“Beautiful Rudder of the North Sky”,
“Beautiful Rudder of the East Sky, Guide of the Two Lands”, “Beautiful Rudder of the South Sky”
and “Beautiful Rudder of the West Sky”.
Hathor in Her highly sacred form of Cow,
detail from the north wall of the Hypostyle Hall of the Chapel of Hathor, “Temple of Millions of Years” of Queen Hatshepsut, West Uaset-Thebes
Queen Hatshepsut enthroned, and Hathor in Her form of sacred cow licking the Queen’s hand;
scene from the facade (outer wall, north side) of the Chapel of Hathor, “Temple of Millions of Years” of Queen Hatshepsut, West Uaset-Thebes
Queen Hatshepsut enthroned, and Hathor in Her form of sacred cow licking the Queen’s hand; behind Hathor is represented Anubis (holding the Uas-scepter of Power and Dominion);
scene from the facade (outer wall, west side) of the Chapel of Hathor, “Temple of Millions of Years” of Queen Hatshepsut, West Uaset-Thebes
Hathor in Her form of sacred cow (wearing the Solar Crown with the Uraeus and an Hathoric necklace), coming out from a shrine; below it, Uas-Djed-Ankh group signs standing on neb-baskets (meaning “all Dominion, Stability, and Life”);
scene from the north wall of the Chapel of Hathor, “Temple of Millions of Years” of Queen Hatshepsut, West Uaset-Thebes
Hathor in Her form of sacred cow, standing in a shrine, and Queen Hatshepsut sucking Her divine milk; at left, before Hathor, is represented Amon-Ra.
Scene from the south wall of the Chapel of Hathor, “Temple of Millions of Years” of Queen Hatshepsut, West Uaset-Thebes
scene from the wall of the eastern exterior colonnade of the “House of Birth” of the Temple of Isis at Philae, second register:
(from left to right) King Ptolemy XII Neos Dionysos kneeling on the symbol of the Union of the Two Lands (lotus and papyrus entwined);
the Seven Hathor-Goddesses playing the tambourines before Isis and Hathor, both enthroned.
Temple of Isis at Philae, scene from the entrance-gate of the west tower of the First Pylon leading to the “House of Birth”, interior, west side, third register:
(from left to right) the Seven Hathor-Goddesses playing the tambourines; and King Ptolemy VI Philometor kneeling on the symbol of the Union of the Two Lands (lotus and papyrus entwined) and offering wine to Harsiesi (Horus son of Isis) and Isis.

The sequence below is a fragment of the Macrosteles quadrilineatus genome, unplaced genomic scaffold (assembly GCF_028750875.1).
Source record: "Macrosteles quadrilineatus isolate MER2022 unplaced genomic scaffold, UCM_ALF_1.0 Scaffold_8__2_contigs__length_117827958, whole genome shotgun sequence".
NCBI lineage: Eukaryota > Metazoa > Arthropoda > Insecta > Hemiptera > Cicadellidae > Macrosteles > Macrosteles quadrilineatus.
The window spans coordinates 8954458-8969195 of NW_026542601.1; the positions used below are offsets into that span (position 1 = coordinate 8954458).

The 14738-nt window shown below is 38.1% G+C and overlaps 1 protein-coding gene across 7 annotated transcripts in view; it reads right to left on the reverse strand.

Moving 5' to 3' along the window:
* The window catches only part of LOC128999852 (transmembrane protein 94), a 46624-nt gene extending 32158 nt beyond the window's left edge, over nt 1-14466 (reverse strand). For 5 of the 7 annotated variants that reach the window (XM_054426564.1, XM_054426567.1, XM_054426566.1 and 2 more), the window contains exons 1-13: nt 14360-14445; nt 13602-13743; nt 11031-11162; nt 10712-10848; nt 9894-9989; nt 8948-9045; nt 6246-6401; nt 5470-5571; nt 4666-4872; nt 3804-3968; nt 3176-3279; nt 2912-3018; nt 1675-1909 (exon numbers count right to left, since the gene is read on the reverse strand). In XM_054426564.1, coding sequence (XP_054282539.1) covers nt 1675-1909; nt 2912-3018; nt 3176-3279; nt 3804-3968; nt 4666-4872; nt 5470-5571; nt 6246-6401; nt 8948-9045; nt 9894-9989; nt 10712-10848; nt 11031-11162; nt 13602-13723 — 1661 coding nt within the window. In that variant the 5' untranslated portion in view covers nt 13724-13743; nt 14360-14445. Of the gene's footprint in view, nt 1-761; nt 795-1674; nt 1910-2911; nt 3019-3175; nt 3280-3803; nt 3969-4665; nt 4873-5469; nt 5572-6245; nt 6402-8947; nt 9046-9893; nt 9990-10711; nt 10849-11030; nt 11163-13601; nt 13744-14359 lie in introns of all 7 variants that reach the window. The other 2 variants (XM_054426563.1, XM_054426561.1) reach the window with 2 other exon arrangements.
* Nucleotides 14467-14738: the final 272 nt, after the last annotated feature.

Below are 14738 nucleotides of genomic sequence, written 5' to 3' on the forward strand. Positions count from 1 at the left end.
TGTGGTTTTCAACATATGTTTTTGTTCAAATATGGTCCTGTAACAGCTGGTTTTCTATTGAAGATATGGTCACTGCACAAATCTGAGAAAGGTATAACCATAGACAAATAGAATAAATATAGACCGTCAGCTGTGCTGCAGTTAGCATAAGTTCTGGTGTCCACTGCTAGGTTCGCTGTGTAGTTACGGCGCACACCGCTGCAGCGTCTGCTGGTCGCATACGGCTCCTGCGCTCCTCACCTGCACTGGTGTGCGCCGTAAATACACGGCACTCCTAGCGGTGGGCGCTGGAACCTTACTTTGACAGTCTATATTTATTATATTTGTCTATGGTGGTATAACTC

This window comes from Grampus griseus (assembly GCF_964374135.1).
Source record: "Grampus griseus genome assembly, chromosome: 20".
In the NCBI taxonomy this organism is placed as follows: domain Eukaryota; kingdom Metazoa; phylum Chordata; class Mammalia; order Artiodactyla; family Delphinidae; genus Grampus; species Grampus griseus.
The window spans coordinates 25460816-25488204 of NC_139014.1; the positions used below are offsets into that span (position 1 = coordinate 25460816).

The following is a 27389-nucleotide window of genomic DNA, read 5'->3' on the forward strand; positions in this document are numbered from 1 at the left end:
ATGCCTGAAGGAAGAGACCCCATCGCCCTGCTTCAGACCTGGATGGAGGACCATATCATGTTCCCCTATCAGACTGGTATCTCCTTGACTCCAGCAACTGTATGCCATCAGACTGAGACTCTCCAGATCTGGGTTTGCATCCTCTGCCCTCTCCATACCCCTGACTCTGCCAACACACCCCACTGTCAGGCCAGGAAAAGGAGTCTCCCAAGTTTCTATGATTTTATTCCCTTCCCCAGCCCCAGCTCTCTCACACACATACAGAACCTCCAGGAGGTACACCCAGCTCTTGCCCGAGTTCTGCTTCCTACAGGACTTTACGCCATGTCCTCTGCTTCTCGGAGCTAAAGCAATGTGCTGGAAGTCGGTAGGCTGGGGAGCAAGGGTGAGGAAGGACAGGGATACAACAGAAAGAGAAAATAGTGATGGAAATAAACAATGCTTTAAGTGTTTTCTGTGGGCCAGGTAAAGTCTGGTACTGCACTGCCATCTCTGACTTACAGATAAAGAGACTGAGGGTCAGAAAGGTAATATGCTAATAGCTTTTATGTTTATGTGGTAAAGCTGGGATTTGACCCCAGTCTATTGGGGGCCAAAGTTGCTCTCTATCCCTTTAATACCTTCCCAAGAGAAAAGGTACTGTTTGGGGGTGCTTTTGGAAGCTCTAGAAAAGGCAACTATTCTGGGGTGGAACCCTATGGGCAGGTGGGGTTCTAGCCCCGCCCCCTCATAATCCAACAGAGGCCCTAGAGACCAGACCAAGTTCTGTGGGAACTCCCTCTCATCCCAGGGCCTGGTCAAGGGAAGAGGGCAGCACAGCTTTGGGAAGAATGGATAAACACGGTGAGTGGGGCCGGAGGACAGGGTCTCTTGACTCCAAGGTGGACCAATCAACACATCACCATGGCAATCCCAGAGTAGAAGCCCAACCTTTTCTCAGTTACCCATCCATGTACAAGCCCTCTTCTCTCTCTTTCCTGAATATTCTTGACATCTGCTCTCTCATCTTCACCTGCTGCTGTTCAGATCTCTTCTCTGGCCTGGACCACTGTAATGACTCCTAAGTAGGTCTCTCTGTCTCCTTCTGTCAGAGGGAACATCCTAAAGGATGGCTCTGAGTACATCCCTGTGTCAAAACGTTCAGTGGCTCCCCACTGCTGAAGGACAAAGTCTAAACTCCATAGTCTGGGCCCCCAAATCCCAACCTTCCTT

From Lepsius, “Denkmäler aus Ägypten und Äthiopien”, IV-26
Temple of Isis at Philae, entrance-gate of the west tower of the First Pylon leading to the “House of Birth”, interior, west side, detail of the third register:
the Seven Hathor-Goddesses playing the tambourines; and King Ptolemy VI Philometor kneeling on the symbol of the Union of the Two Lands (lotus and papyrus entwined) and offering wine to Harsiesi (Horus son of Isis) and Isis (not visible in the photo).
Hathor-Goddesses playing the tambourine,
columns of “House of Birth” of the Sanctuary of Horus at Behdet
- HATHOR AND OTHER DEITIES:
the ceiling of the North Gate of the Sanctuary of Hathor at Iunet:
the Female Winged Solar Orb representing Hathor, flanked by the Two Uraei (above), and the Winged Scarab with the Solar Orb, representing Horus of Behdet
the King (the Emperor Domitian) pouring a libation before Hathor and Horus of Behdet,
scene from the east wall of the Monumental Gate of the Sanctuary of Hathor at Iunet (Dendera)
the King (the Emperor Domitian), holding a rod, a mace, and a scepter, consecrates the “Great Offering” to Hathor and Horus of Behdet; before Hathor there is a small image of the Chld God Ihy (son of Hathor) playing the sistrum.
Scene from the south wall (outer side) of the Monumental Gate of the Sanctuary of Hathor at Iunet (Dendera)
the Monumental Gate of the Sanctuary of Hathor at Iunet (Dendera), detail of the lintel (looking towards the Temple of Hathor), west side:
Hathor and Horus enthroned;
at left, the image of the King (the Emperor Domitian) offering a statuette of Maat to Hathor and Horus (that is the offering of righteousness and truth to the Gods) and the small image of Ihy playing the sistrum and the menat-necklace have been impiously destroyed by the christians…
detail of the Monumental Gate of the Sanctuary of Hathor at Iunet (Dendera), west jamb (looking towards the Temple of Hathor), first register: